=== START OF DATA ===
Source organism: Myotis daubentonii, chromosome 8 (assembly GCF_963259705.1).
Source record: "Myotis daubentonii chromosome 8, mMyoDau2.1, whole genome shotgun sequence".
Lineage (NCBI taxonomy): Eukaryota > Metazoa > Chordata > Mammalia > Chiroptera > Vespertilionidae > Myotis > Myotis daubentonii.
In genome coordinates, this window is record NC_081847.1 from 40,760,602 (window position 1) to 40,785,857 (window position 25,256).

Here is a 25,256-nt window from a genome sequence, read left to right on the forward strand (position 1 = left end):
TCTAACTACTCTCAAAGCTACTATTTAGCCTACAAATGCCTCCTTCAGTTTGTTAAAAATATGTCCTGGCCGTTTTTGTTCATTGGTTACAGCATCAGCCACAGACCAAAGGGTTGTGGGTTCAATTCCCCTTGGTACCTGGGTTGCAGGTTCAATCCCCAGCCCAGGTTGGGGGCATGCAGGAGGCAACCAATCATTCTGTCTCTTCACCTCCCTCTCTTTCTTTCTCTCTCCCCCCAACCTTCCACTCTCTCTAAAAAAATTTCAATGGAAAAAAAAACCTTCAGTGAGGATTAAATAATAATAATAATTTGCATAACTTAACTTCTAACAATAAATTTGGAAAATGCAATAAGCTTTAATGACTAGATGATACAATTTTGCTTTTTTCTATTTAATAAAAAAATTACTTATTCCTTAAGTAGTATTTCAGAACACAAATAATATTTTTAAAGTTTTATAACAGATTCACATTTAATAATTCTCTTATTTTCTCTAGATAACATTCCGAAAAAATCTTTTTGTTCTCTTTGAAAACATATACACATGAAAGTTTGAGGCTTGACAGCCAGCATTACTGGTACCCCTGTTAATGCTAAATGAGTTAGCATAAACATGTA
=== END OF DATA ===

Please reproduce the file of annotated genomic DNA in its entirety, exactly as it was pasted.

Source organism: Myotis daubentonii, chromosome 8 (assembly GCF_963259705.1).
Source record: "Myotis daubentonii chromosome 8, mMyoDau2.1, whole genome shotgun sequence".
Lineage (NCBI taxonomy): Eukaryota > Metazoa > Chordata > Mammalia > Chiroptera > Vespertilionidae > Myotis > Myotis daubentonii.
In genome coordinates, this window is record NC_081847.1 from 40,760,602 (window position 1) to 40,785,857 (window position 25,256).

Here is a 25,256-nt window from a genome sequence, read left to right on the forward strand (position 1 = left end):
TCTAACTACTCTCAAAGCTACTATTTAGCCTACAAATGCCTCCTTCAGTTTGTTAAAAATATGTCCTGGCCGTTTTTGTTCATTGGTTACAGCATCAGCCACAGACCAAAGGGTTGTGGGTTCAATTCCCCTTGGTACCTGGGTTGCAGGTTCAATCCCCAGCCCAGGTTGGGGGCATGCAGGAGGCAACCAATCATTCTGTCTCTTCACCTCCCTCTCTTTCTTTCTCTCTCCCCCCAACCTTCCACTCTCTCTAAAAAAATTTCAATGGAAAAAAAAACCTTCAGTGAGGATTAAATAATAATAATAATTTGCATAACTTAACTTCTAACAATAAATTTGGAAAATGCAATAAGCTTTAATGACTAGATGATACAATTTTGCTTTTTTCTATTTAATAAAAAAATTACTTATTCCTTAAGTAGTATTTCAGAACACAAATAATATTTTTAAAGTTTTATAACAGATTCACATTTAATAATTCTCTTATTTTCTCTAGATAACATTCCGAAAAAATCTTTTTGTTCTCTTTGAAAACATATACACATGAAAGTTTGAGGCTTGACAGCCAGCATTACTGGTACCCCTGTTAATGCTAAATGAGTTAGCATAAACATGTA